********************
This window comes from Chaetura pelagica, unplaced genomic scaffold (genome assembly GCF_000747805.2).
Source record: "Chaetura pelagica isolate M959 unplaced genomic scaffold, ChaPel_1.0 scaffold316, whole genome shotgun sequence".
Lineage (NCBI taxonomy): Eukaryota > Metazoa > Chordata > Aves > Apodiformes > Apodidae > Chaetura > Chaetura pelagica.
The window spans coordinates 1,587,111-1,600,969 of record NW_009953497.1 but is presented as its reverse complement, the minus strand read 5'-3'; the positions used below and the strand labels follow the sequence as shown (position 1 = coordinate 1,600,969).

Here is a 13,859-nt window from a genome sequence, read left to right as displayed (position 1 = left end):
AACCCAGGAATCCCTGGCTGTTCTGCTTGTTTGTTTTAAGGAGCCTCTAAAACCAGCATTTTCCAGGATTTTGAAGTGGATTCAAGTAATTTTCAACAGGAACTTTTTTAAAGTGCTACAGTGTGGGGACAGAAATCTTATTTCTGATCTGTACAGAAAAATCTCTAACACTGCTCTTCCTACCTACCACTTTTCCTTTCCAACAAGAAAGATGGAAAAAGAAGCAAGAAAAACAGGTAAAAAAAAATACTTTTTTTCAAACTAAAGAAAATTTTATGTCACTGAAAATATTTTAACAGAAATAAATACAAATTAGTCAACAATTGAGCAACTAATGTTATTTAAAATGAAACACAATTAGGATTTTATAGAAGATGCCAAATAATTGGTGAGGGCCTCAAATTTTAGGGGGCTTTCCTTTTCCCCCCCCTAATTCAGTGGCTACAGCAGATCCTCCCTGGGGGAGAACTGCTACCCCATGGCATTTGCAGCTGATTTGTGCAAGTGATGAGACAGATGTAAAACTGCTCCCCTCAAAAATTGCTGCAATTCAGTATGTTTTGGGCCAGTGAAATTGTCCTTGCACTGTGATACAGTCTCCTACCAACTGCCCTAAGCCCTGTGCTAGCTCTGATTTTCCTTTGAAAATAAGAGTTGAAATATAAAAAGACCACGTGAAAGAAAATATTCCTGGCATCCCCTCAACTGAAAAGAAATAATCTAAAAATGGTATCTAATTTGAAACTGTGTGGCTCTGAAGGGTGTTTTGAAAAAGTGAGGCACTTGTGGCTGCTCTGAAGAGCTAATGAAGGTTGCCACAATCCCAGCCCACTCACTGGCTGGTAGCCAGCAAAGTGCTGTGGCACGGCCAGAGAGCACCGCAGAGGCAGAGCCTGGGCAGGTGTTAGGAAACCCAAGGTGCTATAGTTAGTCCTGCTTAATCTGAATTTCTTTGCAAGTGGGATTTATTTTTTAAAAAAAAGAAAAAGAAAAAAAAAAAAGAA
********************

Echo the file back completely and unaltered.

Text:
This window comes from Chaetura pelagica, unplaced genomic scaffold (genome assembly GCF_000747805.2).
Source record: "Chaetura pelagica isolate M959 unplaced genomic scaffold, ChaPel_1.0 scaffold316, whole genome shotgun sequence".
Lineage (NCBI taxonomy): Eukaryota > Metazoa > Chordata > Aves > Apodiformes > Apodidae > Chaetura > Chaetura pelagica.
The window spans coordinates 1,587,111-1,600,969 of record NW_009953497.1 but is presented as its reverse complement, the minus strand read 5'-3'; the positions used below and the strand labels follow the sequence as shown (position 1 = coordinate 1,600,969).

Here is a 13,859-nt window from a genome sequence, read left to right as displayed (position 1 = left end):
AACCCAGGAATCCCTGGCTGTTCTGCTTGTTTGTTTTAAGGAGCCTCTAAAACCAGCATTTTCCAGGATTTTGAAGTGGATTCAAGTAATTTTCAACAGGAACTTTTTTAAAGTGCTACAGTGTGGGGACAGAAATCTTATTTCTGATCTGTACAGAAAAATCTCTAACACTGCTCTTCCTACCTACCACTTTTCCTTTCCAACAAGAAAGATGGAAAAAGAAGCAAGAAAAACAGGTAAAAAAAAATACTTTTTTTCAAACTAAAGAAAATTTTATGTCACTGAAAATATTTTAACAGAAATAAATACAAATTAGTCAACAATTGAGCAACTAATGTTATTTAAAATGAAACACAATTAGGATTTTATAGAAGATGCCAAATAATTGGTGAGGGCCTCAAATTTTAGGGGGCTTTCCTTTTCCCCCCCCTAATTCAGTGGCTACAGCAGATCCTCCCTGGGGGAGAACTGCTACCCCATGGCATTTGCAGCTGATTTGTGCAAGTGATGAGACAGATGTAAAACTGCTCCCCTCAAAAATTGCTGCAATTCAGTATGTTTTGGGCCAGTGAAATTGTCCTTGCACTGTGATACAGTCTCCTACCAACTGCCCTAAGCCCTGTGCTAGCTCTGATTTTCCTTTGAAAATAAGAGTTGAAATATAAAAAGACCACGTGAAAGAAAATATTCCTGGCATCCCCTCAACTGAAAAGAAATAATCTAAAAATGGTATCTAATTTGAAACTGTGTGGCTCTGAAGGGTGTTTTGAAAAAGTGAGGCACTTGTGGCTGCTCTGAAGAGCTAATGAAGGTTGCCACAATCCCAGCCCACTCACTGGCTGGTAGCCAGCAAAGTGCTGTGGCACGGCCAGAGAGCACCGCAGAGGCAGAGCCTGGGCAGGTGTTAGGAAACCCAAGGTGCTATAGTTAGTCCTGCTTAATCTGAATTTCTTTGCAAGTGGGATTTATTTTTTAAAAAAAAGAAAAAGAAAAAAAAAAAAGAA